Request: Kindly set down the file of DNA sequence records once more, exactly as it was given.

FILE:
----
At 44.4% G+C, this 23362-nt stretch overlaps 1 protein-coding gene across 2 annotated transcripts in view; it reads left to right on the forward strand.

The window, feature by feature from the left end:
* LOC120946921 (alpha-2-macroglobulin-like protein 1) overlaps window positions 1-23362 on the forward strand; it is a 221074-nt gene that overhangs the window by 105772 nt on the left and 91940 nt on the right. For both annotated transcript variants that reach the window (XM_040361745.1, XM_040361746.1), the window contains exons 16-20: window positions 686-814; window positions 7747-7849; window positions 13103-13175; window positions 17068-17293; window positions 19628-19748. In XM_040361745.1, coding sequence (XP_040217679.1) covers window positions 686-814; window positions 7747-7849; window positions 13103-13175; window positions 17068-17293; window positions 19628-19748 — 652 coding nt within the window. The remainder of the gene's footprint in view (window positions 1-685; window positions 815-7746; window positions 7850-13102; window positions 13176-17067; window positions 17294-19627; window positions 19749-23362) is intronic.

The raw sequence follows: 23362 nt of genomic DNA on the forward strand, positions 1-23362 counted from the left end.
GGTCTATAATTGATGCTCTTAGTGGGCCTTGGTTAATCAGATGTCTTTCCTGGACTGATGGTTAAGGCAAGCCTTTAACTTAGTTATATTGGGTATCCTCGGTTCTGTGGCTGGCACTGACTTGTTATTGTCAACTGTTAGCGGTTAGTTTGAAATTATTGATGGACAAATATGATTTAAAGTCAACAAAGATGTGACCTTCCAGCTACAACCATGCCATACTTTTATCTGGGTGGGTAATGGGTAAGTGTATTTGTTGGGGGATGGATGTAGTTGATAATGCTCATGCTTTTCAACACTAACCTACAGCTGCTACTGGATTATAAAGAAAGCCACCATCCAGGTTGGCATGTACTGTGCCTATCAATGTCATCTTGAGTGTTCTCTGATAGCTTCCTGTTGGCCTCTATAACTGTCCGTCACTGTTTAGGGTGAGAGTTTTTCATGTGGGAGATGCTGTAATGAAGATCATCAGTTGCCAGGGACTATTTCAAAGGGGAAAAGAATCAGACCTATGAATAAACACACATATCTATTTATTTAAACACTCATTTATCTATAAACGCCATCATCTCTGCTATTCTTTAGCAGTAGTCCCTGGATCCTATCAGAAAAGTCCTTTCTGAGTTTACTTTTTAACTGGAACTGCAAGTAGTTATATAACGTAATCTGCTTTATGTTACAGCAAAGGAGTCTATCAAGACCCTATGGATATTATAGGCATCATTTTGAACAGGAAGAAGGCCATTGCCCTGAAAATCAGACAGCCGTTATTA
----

At 44.4% G+C, this 23362-nt stretch overlaps 1 protein-coding gene across 2 annotated transcripts in view; it reads left to right on the forward strand.

The window, feature by feature from the left end:
* LOC120946921 (alpha-2-macroglobulin-like protein 1) overlaps window positions 1-23362 on the forward strand; it is a 221074-nt gene that overhangs the window by 105772 nt on the left and 91940 nt on the right. For both annotated transcript variants that reach the window (XM_040361745.1, XM_040361746.1), the window contains exons 16-20: window positions 686-814; window positions 7747-7849; window positions 13103-13175; window positions 17068-17293; window positions 19628-19748. In XM_040361745.1, coding sequence (XP_040217679.1) covers window positions 686-814; window positions 7747-7849; window positions 13103-13175; window positions 17068-17293; window positions 19628-19748 — 652 coding nt within the window. The remainder of the gene's footprint in view (window positions 1-685; window positions 815-7746; window positions 7850-13102; window positions 13176-17067; window positions 17294-19627; window positions 19749-23362) is intronic.

The raw sequence follows: 23362 nt of genomic DNA on the forward strand, positions 1-23362 counted from the left end.
GGTCTATAATTGATGCTCTTAGTGGGCCTTGGTTAATCAGATGTCTTTCCTGGACTGATGGTTAAGGCAAGCCTTTAACTTAGTTATATTGGGTATCCTCGGTTCTGTGGCTGGCACTGACTTGTTATTGTCAACTGTTAGCGGTTAGTTTGAAATTATTGATGGACAAATATGATTTAAAGTCAACAAAGATGTGACCTTCCAGCTACAACCATGCCATACTTTTATCTGGGTGGGTAATGGGTAAGTGTATTTGTTGGGGGATGGATGTAGTTGATAATGCTCATGCTTTTCAACACTAACCTACAGCTGCTACTGGATTATAAAGAAAGCCACCATCCAGGTTGGCATGTACTGTGCCTATCAATGTCATCTTGAGTGTTCTCTGATAGCTTCCTGTTGGCCTCTATAACTGTCCGTCACTGTTTAGGGTGAGAGTTTTTCATGTGGGAGATGCTGTAATGAAGATCATCAGTTGCCAGGGACTATTTCAAAGGGGAAAAGAATCAGACCTATGAATAAACACACATATCTATTTATTTAAACACTCATTTATCTATAAACGCCATCATCTCTGCTATTCTTTAGCAGTAGTCCCTGGATCCTATCAGAAAAGTCCTTTCTGAGTTTACTTTTTAACTGGAACTGCAAGTAGTTATATAACGTAATCTGCTTTATGTTACAGCAAAGGAGTCTATCAAGACCCTATGGATATTATAGGCATCATTTTGAACAGGAAGAAGGCCATTGCCCTGAAAATCAGACAGCCGTTATTA